Scar Tissue interviews Torment director Jordan Barker

By Gearshift Films on July 17, 2014 - Category: Torment

jordan-baker

If you haven’t caught Torment yet, then you still let your child sleep with stuffed animals. Jordan Barker’s film premiered at the LA Screamfest last September, and was just released on DVD this week. In the film, Katharine Isabelle and Robin Dunne plays newlyweds tortured by group of masked assailants.

Scaretissue.com is proud to present Torment’s director, Jordan Barker. He was gracious enough to answer a few questions we had about the film and about the home invasion genre. Jordan Barker is an actor turned director. Jordan studied film at York University, but graduated from Sheridan College with a degree in digital animation. His first film was 2004′s My Brother’s Keeper.

ST: First of all, it’s quite obvious that you are a huge fan of John Carpenter’s style (Halloween). What draws you to this style, and what examples of this can we see in the film Torment?

Jordan: I grew up on 80′s movies and in particular was very drawn to the genre films of that time. Nowadays, there is pressure to get as much on screen as soon as possible. The first 30 minutes are make or break for a film these days. I would also say that Carpenter was very minimal with his editing and score. Backstory is another thing that Carpenter handles really well, especially in Halloween. We know just enough to understand what is going on without following the wrong story.

ST: What makes home invasion films so much scarier than typical slasher films?

Jordan: The idea of being attacked in the place we normally feel most safe is something I find truly terrifying. At the end of the day, most of our homes are not fortified compounds, but simple illusions of safety so we can sleep at night. To shatter that illusion takes us right back to primal fight or flight survival. I think most people are terrified of that reality.

ST: The character development in Torment is outstanding. You managed to capture some very real feelings in the first act of the film regarding loss and broken homes. What was the mood like on set, and how did you inspire the actors for these scenes?

Jordan: It was very important to set up real wants and desires in our three lead characters. The idea was to see this family from three distinct points of view and have the first act serve almost like a short film. This way, the desired conclusion is just within their grasp when then the story suddenly takes a sinister turn. We worked a lot of nights and I think the lack of sleep (and caffeine) mixed with everyone’s enthusiasm for the project made for a surprisingly light mood on set. Robin Dunne, who plays Cory Morgan, is a very funny guy and has an incredible work ethic. Both he and Katy really went above and beyond for me and this project. I couldn’t have asked for a better cast. We spent a lot of time discussing the importance of the setup. That first act is where we grab or lose the audience.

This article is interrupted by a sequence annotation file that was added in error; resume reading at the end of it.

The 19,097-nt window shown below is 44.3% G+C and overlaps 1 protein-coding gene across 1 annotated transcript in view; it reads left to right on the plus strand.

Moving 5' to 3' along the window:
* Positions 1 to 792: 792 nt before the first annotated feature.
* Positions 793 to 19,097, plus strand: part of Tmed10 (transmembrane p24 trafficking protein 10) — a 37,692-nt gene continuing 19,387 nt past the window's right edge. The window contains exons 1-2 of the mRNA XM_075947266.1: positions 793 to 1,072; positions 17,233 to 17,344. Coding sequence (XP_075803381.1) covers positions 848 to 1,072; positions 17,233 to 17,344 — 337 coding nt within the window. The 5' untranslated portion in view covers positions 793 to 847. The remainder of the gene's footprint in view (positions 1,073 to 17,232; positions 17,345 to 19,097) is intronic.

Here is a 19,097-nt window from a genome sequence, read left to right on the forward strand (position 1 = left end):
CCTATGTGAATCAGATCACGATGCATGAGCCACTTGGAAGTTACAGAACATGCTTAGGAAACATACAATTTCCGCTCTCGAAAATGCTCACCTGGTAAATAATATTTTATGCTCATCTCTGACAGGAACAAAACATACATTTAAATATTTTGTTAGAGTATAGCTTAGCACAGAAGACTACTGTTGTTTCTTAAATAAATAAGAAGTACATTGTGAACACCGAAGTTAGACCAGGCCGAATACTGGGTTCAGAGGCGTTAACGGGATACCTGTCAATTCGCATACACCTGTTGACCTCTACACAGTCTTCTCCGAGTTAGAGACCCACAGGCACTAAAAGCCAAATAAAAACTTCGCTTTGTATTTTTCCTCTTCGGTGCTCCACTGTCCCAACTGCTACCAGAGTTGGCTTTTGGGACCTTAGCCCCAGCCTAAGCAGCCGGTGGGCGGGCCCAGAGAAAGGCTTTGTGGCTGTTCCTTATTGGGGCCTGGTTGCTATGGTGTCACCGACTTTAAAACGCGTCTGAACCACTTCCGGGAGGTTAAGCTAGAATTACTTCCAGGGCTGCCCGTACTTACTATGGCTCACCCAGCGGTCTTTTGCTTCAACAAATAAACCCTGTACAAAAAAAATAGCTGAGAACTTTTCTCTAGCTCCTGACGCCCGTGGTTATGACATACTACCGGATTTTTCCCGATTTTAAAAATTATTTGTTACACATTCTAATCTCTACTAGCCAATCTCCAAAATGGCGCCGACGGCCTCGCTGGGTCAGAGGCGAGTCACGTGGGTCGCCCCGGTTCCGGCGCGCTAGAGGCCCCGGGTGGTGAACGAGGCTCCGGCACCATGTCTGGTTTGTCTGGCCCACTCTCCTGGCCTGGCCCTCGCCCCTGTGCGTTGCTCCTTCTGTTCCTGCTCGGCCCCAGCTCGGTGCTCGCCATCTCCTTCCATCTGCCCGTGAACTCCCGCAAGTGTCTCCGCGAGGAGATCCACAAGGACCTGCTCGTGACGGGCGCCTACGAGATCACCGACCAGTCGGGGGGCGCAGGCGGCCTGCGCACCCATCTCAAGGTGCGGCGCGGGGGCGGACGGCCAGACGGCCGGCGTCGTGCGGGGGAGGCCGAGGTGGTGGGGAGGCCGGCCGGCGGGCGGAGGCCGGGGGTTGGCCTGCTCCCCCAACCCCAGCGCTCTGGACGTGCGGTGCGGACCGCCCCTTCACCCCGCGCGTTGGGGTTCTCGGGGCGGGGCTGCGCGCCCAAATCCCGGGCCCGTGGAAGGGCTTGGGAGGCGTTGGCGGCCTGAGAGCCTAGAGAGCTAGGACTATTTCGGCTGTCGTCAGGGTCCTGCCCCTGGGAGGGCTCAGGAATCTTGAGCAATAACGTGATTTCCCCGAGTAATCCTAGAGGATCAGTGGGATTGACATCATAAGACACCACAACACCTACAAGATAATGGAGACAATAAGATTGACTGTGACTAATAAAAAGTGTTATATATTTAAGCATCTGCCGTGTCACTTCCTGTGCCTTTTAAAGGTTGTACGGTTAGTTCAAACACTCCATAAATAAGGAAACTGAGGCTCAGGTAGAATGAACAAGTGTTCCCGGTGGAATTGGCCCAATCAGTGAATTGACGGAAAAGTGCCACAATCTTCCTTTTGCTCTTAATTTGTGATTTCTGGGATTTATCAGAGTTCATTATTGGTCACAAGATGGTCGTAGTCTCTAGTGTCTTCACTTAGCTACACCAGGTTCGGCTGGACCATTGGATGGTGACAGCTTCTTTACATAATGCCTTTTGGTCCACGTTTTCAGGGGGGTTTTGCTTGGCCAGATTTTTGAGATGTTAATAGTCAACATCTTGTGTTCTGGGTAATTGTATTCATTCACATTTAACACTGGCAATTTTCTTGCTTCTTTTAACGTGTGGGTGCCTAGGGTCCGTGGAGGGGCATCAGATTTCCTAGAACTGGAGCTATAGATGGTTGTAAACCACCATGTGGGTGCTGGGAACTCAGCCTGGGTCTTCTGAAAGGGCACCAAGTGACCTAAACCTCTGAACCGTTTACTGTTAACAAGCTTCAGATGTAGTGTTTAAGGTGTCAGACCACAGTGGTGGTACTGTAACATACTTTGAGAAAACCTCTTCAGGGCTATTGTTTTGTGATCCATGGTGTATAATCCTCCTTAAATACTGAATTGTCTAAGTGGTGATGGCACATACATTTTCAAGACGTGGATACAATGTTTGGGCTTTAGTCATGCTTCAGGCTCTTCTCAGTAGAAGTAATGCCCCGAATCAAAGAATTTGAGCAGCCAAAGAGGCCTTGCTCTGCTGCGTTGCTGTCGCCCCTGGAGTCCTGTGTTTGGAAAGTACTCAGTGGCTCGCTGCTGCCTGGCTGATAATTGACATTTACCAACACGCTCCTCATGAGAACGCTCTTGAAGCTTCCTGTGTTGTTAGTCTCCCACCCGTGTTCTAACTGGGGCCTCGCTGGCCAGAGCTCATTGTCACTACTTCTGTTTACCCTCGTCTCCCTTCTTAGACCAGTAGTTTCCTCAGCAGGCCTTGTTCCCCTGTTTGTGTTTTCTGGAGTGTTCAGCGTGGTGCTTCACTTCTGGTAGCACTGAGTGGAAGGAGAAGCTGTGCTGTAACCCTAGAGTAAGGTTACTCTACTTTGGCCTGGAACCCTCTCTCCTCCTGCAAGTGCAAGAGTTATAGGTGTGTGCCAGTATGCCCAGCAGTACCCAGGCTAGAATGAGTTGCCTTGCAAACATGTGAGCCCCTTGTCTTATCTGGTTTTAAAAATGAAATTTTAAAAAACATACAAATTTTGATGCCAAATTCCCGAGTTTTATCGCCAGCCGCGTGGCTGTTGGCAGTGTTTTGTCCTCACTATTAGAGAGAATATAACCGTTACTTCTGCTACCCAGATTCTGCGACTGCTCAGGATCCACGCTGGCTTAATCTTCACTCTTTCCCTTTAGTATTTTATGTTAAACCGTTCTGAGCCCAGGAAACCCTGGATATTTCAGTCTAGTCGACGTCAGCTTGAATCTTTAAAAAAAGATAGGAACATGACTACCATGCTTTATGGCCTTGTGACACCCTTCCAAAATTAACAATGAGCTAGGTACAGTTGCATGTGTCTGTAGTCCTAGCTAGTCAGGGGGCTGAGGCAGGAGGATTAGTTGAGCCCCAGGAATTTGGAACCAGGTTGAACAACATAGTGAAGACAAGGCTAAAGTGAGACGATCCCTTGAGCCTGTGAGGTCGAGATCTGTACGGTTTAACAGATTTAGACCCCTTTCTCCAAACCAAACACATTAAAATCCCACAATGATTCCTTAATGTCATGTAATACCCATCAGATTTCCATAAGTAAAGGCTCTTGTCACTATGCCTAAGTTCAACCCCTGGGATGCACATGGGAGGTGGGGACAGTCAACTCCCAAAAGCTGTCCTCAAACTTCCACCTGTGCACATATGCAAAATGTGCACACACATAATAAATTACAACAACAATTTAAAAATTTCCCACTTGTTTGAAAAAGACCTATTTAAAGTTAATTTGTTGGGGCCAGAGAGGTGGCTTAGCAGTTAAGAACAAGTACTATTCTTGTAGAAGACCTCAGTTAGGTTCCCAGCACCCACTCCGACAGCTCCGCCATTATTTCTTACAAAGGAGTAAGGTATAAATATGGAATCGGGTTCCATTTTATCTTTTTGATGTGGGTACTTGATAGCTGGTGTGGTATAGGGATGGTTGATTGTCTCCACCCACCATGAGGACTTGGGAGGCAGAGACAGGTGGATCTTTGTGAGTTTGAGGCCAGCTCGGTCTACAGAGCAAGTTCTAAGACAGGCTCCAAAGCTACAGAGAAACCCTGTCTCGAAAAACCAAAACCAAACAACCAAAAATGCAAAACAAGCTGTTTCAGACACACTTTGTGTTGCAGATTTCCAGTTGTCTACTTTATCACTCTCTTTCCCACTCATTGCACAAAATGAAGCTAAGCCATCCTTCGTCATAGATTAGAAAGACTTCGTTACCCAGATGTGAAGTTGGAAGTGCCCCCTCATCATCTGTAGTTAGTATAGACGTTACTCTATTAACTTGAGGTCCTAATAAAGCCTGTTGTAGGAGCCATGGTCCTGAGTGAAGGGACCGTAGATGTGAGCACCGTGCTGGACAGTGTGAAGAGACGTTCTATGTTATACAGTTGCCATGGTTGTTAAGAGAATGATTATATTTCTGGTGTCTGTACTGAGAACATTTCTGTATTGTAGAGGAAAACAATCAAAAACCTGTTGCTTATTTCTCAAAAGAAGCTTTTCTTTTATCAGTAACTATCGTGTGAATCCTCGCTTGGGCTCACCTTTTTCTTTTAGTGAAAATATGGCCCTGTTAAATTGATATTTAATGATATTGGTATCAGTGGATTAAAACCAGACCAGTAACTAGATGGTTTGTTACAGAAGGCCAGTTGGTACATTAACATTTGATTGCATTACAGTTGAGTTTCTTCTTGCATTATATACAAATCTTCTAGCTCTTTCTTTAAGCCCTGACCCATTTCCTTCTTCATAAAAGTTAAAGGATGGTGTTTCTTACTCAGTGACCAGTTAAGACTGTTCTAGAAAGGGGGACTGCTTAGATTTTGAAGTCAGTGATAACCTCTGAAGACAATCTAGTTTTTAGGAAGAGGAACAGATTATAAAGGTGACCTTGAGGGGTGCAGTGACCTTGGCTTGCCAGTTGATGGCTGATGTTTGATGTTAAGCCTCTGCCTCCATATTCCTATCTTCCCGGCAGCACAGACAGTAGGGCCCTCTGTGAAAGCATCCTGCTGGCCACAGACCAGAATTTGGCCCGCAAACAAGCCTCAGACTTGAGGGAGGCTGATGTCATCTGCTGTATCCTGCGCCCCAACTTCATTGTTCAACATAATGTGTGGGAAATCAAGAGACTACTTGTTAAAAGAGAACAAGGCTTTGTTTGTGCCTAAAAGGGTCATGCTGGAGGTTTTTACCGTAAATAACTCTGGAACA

ST: The killers’ masks are nightmare inducing. What inspired them?

Jordan: Those ideas were in the very first draft of the script written by Michael Foster. They were the springboard for the aesthetic and thematic material we developed during pre-production. It is often difficult to find or think of new ways to be terrifying, truthful, and in the best case scenario, iconic. We had just about every key creative on our team asking to design the look of the stuffed animals and masks. We went through several iterations, some of which looked better than others. I didn’t want them to feel like mascots. It was important that it looked like they were from real stuffed animals, and if they didn’t fit perfectly, so be it. It wasn’t about that. I give Ruth Secord a lot of credit for her commitment to making and re-making those masks right up until the first day of production.

ST: Are there any plans on a sequel?

Jordan: A few reviewers weren’t too pleased with the decision to sort of tease another chapter in the story. I never saw it as a purposeful way to set up a particular sequel, but as a way of serializing the events. Every film is a selected section of time and those characters generally exist before and after the chronology of any particular film. I thought it would be fun to tag the ending with a glimpse of where the story could go.

Scar Tissue

By TRAPJAW

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